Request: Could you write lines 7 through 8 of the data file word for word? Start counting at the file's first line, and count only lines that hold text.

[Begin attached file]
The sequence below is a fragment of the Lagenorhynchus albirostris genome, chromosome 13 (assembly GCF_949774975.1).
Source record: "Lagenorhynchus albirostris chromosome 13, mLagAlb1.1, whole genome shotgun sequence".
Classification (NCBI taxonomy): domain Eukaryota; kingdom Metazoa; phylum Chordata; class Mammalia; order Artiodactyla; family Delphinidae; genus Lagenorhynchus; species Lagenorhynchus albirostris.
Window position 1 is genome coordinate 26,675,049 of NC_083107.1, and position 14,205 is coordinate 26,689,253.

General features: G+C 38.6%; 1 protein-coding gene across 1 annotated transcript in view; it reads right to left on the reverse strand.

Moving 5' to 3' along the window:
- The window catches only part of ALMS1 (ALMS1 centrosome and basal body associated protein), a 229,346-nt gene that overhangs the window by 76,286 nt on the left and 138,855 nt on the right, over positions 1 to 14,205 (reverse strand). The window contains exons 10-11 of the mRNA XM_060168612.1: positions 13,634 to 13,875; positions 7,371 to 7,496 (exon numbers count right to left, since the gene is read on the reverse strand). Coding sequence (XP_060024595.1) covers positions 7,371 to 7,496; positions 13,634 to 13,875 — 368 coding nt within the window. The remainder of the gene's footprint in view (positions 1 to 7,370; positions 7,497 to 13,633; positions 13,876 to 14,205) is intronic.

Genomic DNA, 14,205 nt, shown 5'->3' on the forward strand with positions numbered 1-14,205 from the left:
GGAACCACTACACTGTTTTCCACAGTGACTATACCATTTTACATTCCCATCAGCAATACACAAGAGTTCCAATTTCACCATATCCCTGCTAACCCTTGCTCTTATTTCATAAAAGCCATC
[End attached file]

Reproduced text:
- The window catches only part of ALMS1 (ALMS1 centrosome and basal body associated protein), a 229,346-nt gene that overhangs the window by 76,286 nt on the left and 138,855 nt on the right, over positions 1 to 14,205 (reverse strand). The window contains exons 10-11 of the mRNA XM_060168612.1: positions 13,634 to 13,875; positions 7,371 to 7,496 (exon numbers count right to left, since the gene is read on the reverse strand). Coding sequence (XP_060024595.1) covers positions 7,371 to 7,496; positions 13,634 to 13,875 — 368 coding nt within the window. The remainder of the gene's footprint in view (positions 1 to 7,370; positions 7,497 to 13,633; positions 13,876 to 14,205) is intronic.

Genomic DNA, 14,205 nt, shown 5'->3' on the forward strand with positions numbered 1-14,205 from the left: